By Amy Phillips Penn

“Living a life is like constructing a building: if you start wrong, you’ll end wrong,” Maya Angelou prophesied poetically.

Some say LeFrak (as in LeFrak City) others say “Le Fraque,” but however you pronounce it, Sam LeFrak built an empire in LeFrak City, Battery Park and Jersey City, legos not included.

The LeFrak Organization climbed into a number 45 spot on the Forbes 500 private companies super power list.

Not bad for a boy from Brooklyn.

“Sam was indeed a man to be remembered, red sash and all,” wrote a friend in his memorial guest book.

He was part red sash, and called a “yacht a yacht,” (some prefer to say boat) but knew his roots and touted them along with his entree into “everything and anything goes.”

My parents returned from a New York party, years ago.

“I love Sam LeFrak,” said my mother.

You love who?

“Sam LeFrak. Your father was walking around hunched over, and this man we never saw before yelled: “Straighten up. You’re too young to hunch over like that.”

“I love Sam LeFrak,” she echoed.

The first LeFrak I met was their daughter, Francine.

She and I were both working at Sotheby Parke Bernet at the time. A pretty blonde, she was dating Geraldo Rivera, and rumor had it that they were engaged.

The marriage never took place.

Francine was introduced to society at a party orchestrated by Marianne Strong, of society and engraved stationary fame. Guests were baffled to be invited to a party for a woman they had never met and many had never heard of, but everyone went.

The “buzz” was on.

New York loves a party and someone new to talk about.

Later on, I met Francine’s sister Denise.

We integrated into each other’s lives: she went to Palm Beach Polo with me for a weekend and confided that her daughter wanted to go to my New York alma mater. I introduced her to a trustee. Wish granted.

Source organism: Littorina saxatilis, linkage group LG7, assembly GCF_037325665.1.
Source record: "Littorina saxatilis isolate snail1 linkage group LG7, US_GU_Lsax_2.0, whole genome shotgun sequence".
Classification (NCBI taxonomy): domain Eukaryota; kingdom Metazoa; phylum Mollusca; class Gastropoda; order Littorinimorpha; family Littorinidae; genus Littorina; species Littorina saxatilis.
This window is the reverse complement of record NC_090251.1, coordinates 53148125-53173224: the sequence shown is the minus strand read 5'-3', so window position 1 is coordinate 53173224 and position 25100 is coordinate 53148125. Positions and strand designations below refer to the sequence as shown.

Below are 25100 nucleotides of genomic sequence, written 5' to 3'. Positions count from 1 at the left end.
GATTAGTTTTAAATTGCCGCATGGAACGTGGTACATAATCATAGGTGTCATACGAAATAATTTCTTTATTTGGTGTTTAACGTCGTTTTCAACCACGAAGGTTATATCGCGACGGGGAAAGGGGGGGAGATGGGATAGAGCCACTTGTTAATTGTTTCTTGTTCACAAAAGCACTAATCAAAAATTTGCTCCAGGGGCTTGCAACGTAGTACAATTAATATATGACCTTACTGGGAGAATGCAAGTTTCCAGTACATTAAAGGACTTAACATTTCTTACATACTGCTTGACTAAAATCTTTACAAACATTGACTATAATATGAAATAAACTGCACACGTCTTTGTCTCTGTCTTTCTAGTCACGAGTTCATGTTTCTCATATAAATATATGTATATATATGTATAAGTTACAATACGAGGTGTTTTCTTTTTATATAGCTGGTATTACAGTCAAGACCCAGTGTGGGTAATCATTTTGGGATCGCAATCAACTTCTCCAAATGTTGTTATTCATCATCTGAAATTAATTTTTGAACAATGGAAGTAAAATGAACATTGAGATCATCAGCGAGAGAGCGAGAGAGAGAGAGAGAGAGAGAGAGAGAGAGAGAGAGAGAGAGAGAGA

I met her parents, Sam and Ethel.

“You want to come on my yacht with Denise?” Sam LeFrak invited me, like it was a ride on the Staten Island Ferry and “remember to bring your own mustard, the kind you squirt,” was implicit.

It was no ferry ride, but an overnight outing with a white gloved crew, cooks and waiters, a smorgasbord of “Sirs, and Madams,” and a soupcon of why success is so seductive… if only attainable.

Later on, Denise extended a more poignant invitation.

“We’re driving out to our old house today. Would you like to join us?”

Gone were the white gloves, as we drove out to the old neighborhood near one of Sam’s many developments.

This couldn’t be it.

We arrived at a small, simple home with a pool, which was surrounded by what looked to be astroturf.

Denise and her parents were as proud as they were of their yacht, if not a tad or tad-plus more comfortable.

It is their strength, simplicity, and soulful love of what makes real estate a love story for them: their New York roots, and building them to the max.

I was slipping into my job as a New York Post society columnist. I zig-zagged into my mentor Eugenia Sheppard’s arguably impossible path.

Not everyone took me seriously, myself included.

I was covering a party, brimming with unfamiliar faces.

What to do?

Ethel put a maternal arm around me and steered me through the room.

She introduced me to everyone we passed: an unexpected and welcome ally.

Ethel, the quiet but acutely focused wife of Sam the boisterous, “I did good, didn’t I?” attitude, took on Manhattan.

Building and mastering a New York empire is the New York dream. Newcomers to this stratosphere often bury their past as quickly as they can remodel it.

Those who wear their past with as much pride as they embrace the “I can have it all life,” are why we love New York, and those who love her. That’s what makes all of us run.

Image courtesy of 57th Ave

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